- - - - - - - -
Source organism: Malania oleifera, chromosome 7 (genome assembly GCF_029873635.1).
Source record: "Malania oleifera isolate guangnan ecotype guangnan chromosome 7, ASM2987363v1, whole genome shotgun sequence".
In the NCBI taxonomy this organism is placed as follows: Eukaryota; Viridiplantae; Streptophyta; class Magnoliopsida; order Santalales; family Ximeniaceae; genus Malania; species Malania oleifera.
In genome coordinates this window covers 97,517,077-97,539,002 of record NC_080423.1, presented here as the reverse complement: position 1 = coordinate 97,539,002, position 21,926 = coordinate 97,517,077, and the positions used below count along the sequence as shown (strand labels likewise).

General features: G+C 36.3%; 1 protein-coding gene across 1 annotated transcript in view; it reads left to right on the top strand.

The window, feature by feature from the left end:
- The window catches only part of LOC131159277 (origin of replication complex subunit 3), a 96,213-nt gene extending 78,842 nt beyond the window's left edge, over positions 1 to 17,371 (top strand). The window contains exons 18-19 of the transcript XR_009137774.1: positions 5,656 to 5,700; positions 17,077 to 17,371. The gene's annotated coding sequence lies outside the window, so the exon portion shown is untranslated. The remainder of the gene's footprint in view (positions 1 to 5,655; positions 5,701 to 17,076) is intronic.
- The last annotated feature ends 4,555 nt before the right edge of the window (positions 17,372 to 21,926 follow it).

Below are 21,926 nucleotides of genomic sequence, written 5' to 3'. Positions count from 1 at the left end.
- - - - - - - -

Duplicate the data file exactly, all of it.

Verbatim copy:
Source organism: Malania oleifera, chromosome 7 (genome assembly GCF_029873635.1).
Source record: "Malania oleifera isolate guangnan ecotype guangnan chromosome 7, ASM2987363v1, whole genome shotgun sequence".
In the NCBI taxonomy this organism is placed as follows: Eukaryota; Viridiplantae; Streptophyta; class Magnoliopsida; order Santalales; family Ximeniaceae; genus Malania; species Malania oleifera.
In genome coordinates this window covers 97,517,077-97,539,002 of record NC_080423.1, presented here as the reverse complement: position 1 = coordinate 97,539,002, position 21,926 = coordinate 97,517,077, and the positions used below count along the sequence as shown (strand labels likewise).

General features: G+C 36.3%; 1 protein-coding gene across 1 annotated transcript in view; it reads left to right on the top strand.

The window, feature by feature from the left end:
- The window catches only part of LOC131159277 (origin of replication complex subunit 3), a 96,213-nt gene extending 78,842 nt beyond the window's left edge, over positions 1 to 17,371 (top strand). The window contains exons 18-19 of the transcript XR_009137774.1: positions 5,656 to 5,700; positions 17,077 to 17,371. The gene's annotated coding sequence lies outside the window, so the exon portion shown is untranslated. The remainder of the gene's footprint in view (positions 1 to 5,655; positions 5,701 to 17,076) is intronic.
- The last annotated feature ends 4,555 nt before the right edge of the window (positions 17,372 to 21,926 follow it).

Below are 21,926 nucleotides of genomic sequence, written 5' to 3'. Positions count from 1 at the left end.